Re: Obsolete elements -- trying again

"Daniel W. Connolly" <>
Date: Fri, 26 Aug 94 12:48:40 EDT
Message-id: <>
Precedence: bulk
From: "Daniel W. Connolly" <>
To: Multiple recipients of list <>
Subject: Re: Obsolete elements -- trying again 
X-Listprocessor-Version: 6.0c -- ListProcessor by Anastasios Kotsikonas
X-Comment: HTML Working Group (Private)

[From what I can tell, your reply didn't get to Leo... he's
not on html-wg, as far as I know. He's at <>]

In message <>, Peter Flynn writes:
>> I was wondering why XMP and LISTING are being made obsolete.  They are
>> very useful when you want to return system error messages to the user
>> during the execution of a script.  I can't use PRE because Lynx will get
>> confused when there is an unadorned "<".

XMP and LISTING are still in the DTD. They are not in the sections on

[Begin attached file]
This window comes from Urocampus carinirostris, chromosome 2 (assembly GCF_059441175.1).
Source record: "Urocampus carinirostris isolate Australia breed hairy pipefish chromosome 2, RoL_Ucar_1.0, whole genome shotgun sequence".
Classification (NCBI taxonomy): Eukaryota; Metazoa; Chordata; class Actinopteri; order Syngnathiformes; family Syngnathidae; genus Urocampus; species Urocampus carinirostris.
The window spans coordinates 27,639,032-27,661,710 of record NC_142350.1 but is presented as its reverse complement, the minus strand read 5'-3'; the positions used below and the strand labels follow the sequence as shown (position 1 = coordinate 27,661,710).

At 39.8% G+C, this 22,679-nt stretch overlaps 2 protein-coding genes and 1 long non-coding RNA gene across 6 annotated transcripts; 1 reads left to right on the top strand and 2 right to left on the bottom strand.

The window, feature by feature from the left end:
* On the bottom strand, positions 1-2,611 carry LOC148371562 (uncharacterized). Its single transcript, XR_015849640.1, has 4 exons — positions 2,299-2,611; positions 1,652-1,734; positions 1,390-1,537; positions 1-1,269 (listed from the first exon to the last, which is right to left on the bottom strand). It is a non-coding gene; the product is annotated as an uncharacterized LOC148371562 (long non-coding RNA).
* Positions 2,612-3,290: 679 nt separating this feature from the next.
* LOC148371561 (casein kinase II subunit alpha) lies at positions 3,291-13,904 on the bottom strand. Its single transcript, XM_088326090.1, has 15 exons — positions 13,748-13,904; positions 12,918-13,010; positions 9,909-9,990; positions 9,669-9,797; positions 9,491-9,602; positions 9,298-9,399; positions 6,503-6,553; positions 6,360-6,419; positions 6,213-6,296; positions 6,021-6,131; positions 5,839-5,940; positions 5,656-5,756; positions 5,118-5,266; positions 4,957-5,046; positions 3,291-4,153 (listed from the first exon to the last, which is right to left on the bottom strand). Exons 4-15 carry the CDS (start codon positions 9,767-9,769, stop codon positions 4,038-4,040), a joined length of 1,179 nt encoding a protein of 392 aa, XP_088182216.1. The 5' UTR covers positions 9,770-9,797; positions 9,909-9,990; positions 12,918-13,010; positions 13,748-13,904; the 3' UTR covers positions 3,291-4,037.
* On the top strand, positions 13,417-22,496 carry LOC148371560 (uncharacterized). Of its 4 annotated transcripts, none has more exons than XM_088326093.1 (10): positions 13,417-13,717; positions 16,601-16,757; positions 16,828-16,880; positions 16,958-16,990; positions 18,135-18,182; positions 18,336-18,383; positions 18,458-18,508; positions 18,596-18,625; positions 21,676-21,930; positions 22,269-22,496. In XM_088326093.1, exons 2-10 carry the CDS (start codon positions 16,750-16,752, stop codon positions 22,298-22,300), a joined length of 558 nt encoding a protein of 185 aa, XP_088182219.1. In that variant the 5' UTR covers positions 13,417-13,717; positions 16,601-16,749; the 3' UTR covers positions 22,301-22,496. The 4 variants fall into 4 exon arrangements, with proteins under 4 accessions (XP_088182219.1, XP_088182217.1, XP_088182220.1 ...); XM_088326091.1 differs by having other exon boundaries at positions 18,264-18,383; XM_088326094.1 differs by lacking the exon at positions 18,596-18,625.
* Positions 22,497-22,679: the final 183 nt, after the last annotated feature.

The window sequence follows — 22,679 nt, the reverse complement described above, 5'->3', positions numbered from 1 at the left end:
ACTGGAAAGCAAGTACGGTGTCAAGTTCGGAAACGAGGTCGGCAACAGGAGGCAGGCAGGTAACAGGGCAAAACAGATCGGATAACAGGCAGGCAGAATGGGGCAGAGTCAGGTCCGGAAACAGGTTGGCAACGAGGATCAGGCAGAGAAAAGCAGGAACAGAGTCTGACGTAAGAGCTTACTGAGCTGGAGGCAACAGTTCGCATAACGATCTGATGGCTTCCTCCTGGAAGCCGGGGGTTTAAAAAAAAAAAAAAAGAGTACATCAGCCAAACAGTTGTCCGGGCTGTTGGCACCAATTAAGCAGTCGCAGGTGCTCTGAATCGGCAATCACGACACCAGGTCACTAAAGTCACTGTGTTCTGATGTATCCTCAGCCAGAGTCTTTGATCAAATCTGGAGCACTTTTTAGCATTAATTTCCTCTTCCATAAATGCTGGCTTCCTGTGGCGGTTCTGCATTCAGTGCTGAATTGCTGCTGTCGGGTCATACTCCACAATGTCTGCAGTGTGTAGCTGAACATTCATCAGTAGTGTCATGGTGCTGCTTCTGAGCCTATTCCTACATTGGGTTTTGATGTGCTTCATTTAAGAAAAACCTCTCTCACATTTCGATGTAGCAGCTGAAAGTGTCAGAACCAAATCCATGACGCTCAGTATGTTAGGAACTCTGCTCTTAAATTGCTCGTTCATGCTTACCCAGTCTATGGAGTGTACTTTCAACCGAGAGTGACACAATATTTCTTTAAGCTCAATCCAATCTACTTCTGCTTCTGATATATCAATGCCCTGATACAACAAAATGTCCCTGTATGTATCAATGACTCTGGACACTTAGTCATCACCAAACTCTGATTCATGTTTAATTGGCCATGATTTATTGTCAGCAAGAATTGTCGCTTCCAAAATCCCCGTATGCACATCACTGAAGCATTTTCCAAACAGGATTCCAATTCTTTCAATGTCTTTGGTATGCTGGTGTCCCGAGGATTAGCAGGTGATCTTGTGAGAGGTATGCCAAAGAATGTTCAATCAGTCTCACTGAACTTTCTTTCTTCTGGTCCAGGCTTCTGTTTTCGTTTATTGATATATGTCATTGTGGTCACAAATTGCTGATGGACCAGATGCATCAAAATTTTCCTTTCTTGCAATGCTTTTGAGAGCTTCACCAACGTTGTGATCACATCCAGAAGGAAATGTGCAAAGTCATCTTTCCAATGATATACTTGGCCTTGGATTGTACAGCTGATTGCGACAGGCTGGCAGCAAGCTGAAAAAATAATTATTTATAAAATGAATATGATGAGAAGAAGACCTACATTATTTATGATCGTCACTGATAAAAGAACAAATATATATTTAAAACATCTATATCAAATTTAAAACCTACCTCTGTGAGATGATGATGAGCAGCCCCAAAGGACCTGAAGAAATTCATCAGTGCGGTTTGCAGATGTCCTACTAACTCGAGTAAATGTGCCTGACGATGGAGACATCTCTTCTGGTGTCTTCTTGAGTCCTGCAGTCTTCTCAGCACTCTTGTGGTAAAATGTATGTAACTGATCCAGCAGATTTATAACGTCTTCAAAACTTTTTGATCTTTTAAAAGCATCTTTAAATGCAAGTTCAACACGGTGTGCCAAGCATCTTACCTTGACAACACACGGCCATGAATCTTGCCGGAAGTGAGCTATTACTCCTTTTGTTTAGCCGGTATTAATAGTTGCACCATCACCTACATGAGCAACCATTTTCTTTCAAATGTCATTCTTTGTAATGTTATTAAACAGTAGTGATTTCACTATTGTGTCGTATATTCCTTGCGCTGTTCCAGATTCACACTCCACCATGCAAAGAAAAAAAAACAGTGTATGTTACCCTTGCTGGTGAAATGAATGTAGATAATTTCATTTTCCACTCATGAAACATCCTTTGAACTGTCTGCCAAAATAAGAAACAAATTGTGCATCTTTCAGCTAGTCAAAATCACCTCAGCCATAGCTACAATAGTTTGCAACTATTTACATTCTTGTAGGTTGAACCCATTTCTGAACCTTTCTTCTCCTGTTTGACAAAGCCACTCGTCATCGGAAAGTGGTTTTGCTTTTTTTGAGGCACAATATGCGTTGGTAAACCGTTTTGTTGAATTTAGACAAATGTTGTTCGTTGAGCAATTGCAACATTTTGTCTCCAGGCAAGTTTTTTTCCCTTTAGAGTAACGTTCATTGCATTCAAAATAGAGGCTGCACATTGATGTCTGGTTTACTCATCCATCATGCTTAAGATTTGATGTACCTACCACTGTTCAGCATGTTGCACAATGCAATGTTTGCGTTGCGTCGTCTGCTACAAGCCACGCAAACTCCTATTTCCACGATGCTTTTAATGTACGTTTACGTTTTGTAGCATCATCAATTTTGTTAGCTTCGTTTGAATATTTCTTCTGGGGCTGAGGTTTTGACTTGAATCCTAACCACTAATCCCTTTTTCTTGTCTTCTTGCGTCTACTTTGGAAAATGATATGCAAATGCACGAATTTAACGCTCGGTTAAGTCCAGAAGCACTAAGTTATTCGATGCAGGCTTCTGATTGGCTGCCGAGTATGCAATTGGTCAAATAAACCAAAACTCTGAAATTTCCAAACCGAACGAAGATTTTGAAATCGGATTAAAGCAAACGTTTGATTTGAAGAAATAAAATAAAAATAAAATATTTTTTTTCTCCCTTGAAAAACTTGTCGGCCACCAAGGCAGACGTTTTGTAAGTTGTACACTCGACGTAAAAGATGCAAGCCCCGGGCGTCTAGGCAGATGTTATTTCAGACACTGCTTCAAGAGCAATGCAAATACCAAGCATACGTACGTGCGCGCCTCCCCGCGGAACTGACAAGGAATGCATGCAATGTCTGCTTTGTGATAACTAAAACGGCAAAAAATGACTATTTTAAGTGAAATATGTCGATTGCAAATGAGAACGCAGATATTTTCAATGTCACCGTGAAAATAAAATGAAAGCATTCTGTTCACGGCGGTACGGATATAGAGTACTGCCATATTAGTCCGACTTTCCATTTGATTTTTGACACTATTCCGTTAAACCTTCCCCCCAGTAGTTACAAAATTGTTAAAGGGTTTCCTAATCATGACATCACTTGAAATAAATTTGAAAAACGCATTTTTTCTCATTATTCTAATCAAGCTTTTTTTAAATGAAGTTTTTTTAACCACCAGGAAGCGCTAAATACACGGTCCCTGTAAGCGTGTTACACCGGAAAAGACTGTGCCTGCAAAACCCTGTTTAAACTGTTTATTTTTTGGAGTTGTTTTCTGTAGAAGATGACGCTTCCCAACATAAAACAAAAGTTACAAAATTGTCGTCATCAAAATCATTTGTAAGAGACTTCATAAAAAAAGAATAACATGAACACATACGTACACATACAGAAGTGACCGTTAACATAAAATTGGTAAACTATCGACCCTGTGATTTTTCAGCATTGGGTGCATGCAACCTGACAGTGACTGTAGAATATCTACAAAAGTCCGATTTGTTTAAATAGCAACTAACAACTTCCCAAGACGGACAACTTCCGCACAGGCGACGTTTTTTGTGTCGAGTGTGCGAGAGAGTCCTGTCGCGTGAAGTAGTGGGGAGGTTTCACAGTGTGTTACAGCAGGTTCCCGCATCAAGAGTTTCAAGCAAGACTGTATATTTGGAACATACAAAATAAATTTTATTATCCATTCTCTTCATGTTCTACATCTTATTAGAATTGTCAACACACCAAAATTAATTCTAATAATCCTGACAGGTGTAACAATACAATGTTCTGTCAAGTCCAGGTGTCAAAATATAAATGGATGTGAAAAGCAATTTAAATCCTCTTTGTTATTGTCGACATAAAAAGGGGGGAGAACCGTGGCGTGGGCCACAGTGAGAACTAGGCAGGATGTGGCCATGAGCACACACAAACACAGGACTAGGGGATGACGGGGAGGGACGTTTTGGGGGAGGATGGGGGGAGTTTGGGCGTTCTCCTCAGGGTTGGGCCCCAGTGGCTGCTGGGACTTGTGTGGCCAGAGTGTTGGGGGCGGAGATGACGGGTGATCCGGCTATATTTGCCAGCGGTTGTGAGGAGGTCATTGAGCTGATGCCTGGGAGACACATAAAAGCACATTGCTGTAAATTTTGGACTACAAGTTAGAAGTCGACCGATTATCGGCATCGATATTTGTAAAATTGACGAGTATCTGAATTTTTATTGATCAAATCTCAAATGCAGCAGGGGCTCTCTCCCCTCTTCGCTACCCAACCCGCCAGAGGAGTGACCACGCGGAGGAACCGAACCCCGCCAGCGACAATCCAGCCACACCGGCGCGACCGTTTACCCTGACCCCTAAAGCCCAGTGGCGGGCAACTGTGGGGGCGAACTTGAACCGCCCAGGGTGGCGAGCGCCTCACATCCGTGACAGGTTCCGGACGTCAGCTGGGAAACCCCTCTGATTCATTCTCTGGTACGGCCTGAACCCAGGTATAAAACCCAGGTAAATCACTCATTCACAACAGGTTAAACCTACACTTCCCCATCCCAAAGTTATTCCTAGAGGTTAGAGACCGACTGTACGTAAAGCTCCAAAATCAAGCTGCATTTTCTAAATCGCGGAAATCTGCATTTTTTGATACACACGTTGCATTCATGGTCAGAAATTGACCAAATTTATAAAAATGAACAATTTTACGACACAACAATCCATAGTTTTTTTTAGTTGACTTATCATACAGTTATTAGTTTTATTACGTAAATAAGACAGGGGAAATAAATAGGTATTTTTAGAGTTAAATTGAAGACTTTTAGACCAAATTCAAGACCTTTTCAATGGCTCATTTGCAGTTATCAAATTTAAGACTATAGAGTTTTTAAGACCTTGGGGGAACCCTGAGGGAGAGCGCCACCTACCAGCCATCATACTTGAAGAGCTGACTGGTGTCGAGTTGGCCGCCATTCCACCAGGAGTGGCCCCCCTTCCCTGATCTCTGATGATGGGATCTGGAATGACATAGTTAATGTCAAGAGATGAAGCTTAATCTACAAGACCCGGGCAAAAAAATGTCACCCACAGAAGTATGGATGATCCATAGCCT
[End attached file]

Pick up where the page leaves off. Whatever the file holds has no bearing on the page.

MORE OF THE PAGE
"how to write new documents," but they are in the "how to implement
a browser" sections. (I think.)

>> Is there any chance that the obsolete status of XMP and/or LISTING can
>> be changed?
>I was puzzled by this too: there are many times when you might want to
>include verbatim text explicitly lifted from an external source which
>may contain arbitrary ASCII or ISO 646 characters...

You can't stick arbitrary ASCII inside <XMP> or <LISTING>. If your
"arbitrary string" or "system error message" contains "/>" or "]]>"
then it can't be expressed using XMP or LISTING.

On the other hand, you _can_ put an arbitrary string inside <PRE>.
The characters '<', '>', and '&' may be represented as numeric
character references (&#38; for &, e.g.) or entity references (&amp;).

See the section on "special characters" in the HTML 2.0 spec: